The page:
With the tourism and hospitality industries pegged to grow at attractive rates over the coming years, it shouldn't come as too much of a surprise that Hyatt Hotels (NYSE:H) continues to push its stock price into multiyear highs on the back of international expansion and improving occupancy rates -- particularly in the North American markets. In the company's recently ended quarter, profit grew by an impressive clip as nearly all of sales metrics -- both top-line and unit level -- showed material gains. Hyatt is on track to open a total of 45 new hotels this year (including the company's first in Iraq), and many more in the coming years. For investors, the question is whether valuation is in check for this lodging growth play.
For the company's third quarter, Hyatt posted a GAAP net income that was more than twice that of the prior year's $0.14 per share. But after accounting for one-time events, the number came in a little lower at $0.23 per share. Wall Street consensus pegged the figure at $0.22 per share.
Revenue bumped up 5% to $1.03 billion, roughly in line with expectations. RevPAR -- revenue per available room -- rose nearly 6% for owned and leased properties. For investors, RevPAR is a crucial figure to monitor as it shows the unit profitability of a hotel's business, similar to same-store sales for retail operations. In North America, Hyatt found its greatest RevPAR growth -- up more than 7% for the quarter.
The company saw its biggest year-over-year growth coming from EMEA and Southwest Asia. In these regions, adjusted EBITDA grew by 120%, while management and franchise fees grew 35.7%. RevPAR grew slightly.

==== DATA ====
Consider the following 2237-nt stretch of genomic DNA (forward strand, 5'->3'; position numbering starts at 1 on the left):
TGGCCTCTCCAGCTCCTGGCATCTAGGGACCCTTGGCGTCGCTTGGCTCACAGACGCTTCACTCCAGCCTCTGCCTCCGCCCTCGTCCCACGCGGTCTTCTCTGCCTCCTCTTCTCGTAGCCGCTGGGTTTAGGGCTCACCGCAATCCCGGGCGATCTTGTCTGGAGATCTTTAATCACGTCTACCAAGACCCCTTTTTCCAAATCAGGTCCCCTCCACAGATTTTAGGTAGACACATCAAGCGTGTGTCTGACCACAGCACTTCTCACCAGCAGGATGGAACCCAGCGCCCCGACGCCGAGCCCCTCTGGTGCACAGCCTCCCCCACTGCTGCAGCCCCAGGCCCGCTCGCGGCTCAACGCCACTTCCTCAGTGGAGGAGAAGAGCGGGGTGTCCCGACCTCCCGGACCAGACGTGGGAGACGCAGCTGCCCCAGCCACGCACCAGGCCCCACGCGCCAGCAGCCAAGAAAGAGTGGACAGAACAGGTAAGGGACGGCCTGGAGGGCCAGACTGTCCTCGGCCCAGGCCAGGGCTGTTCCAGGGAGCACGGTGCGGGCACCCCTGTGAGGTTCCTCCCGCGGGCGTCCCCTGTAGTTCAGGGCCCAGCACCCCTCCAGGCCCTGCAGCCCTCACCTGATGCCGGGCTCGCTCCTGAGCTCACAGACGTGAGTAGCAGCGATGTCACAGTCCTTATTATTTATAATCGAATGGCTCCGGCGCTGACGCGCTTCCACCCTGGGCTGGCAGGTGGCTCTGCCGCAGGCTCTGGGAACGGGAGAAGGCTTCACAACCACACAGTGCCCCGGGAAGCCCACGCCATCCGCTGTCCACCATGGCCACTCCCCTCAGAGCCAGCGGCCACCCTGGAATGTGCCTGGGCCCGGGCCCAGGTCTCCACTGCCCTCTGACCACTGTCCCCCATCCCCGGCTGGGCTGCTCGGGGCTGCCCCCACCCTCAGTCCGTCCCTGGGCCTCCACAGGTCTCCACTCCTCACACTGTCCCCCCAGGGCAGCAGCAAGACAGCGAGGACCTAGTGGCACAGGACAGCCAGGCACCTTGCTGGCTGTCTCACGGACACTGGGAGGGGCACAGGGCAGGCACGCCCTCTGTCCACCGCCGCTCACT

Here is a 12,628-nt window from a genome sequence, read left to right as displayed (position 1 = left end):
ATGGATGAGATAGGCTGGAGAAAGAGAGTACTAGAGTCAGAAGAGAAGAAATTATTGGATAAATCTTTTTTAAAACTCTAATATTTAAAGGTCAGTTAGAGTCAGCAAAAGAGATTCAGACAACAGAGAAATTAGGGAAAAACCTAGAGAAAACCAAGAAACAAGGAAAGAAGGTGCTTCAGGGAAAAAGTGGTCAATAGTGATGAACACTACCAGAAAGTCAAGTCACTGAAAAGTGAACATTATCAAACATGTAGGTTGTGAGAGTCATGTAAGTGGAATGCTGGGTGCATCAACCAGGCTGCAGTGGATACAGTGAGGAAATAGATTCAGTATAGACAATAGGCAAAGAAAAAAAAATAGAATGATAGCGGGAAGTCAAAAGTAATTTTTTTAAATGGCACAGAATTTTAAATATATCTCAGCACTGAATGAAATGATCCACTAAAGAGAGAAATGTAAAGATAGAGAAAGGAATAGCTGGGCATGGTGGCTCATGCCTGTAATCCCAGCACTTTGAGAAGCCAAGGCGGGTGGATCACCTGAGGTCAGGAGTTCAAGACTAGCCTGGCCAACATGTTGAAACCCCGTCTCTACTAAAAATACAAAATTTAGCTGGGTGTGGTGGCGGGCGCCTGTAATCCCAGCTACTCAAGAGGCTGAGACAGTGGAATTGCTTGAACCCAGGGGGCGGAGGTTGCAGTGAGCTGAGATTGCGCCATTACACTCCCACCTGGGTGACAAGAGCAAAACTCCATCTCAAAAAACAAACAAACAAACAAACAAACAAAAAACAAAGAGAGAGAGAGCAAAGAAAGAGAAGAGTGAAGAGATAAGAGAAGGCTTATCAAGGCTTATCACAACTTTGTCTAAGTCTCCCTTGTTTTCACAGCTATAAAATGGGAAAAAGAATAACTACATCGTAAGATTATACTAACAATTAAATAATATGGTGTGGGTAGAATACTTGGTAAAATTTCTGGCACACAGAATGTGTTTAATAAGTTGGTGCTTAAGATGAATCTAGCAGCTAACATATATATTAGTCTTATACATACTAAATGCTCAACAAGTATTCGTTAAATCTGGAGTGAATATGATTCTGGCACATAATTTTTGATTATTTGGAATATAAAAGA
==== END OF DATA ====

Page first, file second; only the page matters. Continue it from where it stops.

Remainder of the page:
Similar to competitor Marriott International (NASDAQ:MAR), Hyatt is finding success with its strategies -- expanding the global footprint with a mix of franchised and managed properties while juicing more and more cash out of its more developed North American market. The thing is, it looks like investors are paying a lot more for Hyatt's growth.
Over the long term, Hyatt will do well as a company. The hotelier is different than many of its peers in that it hasn't embraced the "asset light" model. For many, this strategy of franchising and managing hotels has proved to be a great source of free cash flow, but Hyatt continues to build out its owned and leased property portfolio. While it's expensive to build and renovate properties, management finds it a better branding strategy.
Hyatt is facing similar prospects as Marriott, but Marriott trades at a forward P/E less than half that of Hyatt's. A closer look reveals that Hyatt is trading at more than three times sales and has an EV/EBITDA of 13.9 times. For comparison, Marriott has a P/S of 5.47 times and an EV/EBITDA of 14.32 times.
There are a few things to keep in mind when trying to tackle the valuation of a fee-focused hotel chain, too. For one, price-to-sales can be misleading as the top line doesn't grow as fast as earnings and cash flow -- making the stock look pricey. EV/EBITDA is a good metric to use here as it takes into account the companies' debt loads. Hyatt has $1.3 billion in debt and nearly $800 million in cash. Marriott has more than $3 billion in debt and around $140 million in cash.
In turns out that, for the price investors pay, Hyatt is offering a better deal on its cash. Both stocks are relatively expensive here, but for the growth prospects and underleveraged balance sheet, it may be worth the premium.